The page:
[TheWorld] Oil Crises and Climate Challenges: 30 Years of Energy Use: stop using cars!
This new publication examines how energy efficiency and factors such as economic structure, income, lifestyle, climate, prices and fuel mix have shaped developments in energy use and CO2 emissions in IEA countries since the organisation was founded 30 years ago.
One of the major findings of the report is that IEA countries have significantly reduced the need for energy to fuel economic growth. Compared to 1973, it now takes one-third less energy to produce a unit of GDP in IEA economies. An important reason for this development is the considerable energy savings that have taken place in the various branches of manufacturing, in different end-uses in households and commercial buildings, and for different modes of passenger and freight transportation.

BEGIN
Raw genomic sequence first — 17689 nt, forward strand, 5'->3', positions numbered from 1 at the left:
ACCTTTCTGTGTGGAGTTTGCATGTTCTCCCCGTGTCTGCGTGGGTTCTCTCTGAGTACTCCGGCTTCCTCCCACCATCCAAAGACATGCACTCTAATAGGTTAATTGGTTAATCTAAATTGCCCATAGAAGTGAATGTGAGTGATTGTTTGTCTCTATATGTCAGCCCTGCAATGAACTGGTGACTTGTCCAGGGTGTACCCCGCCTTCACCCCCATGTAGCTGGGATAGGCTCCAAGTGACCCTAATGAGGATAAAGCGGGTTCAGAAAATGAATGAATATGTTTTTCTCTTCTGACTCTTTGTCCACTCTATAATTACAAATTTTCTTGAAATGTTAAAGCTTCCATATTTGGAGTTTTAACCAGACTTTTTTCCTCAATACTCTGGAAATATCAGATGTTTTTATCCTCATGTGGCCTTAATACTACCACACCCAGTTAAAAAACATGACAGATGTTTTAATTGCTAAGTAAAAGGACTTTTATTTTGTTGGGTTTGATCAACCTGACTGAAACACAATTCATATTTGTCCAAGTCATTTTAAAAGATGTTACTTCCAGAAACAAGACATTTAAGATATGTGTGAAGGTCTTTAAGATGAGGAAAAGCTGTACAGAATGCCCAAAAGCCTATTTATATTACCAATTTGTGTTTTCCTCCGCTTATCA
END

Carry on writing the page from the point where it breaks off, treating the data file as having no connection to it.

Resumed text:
The decline in oil demand was offset by the growth in transport oil demand, so that IEA oil demand levels in 2001 were comparable to those in 1973. The most important reason behind the growth in transport demand is the increased use of cars for passenger travel. Car ownership levels have risen by 100% or more in many countries since 1973, and while car engines have become more efficient over the years, cars have also become bigger, heavier and more powerful. This has served to limit improvements in average fuel efficiency. As a consequence, oil use for cars grew almost 50% between 1973 and 1998.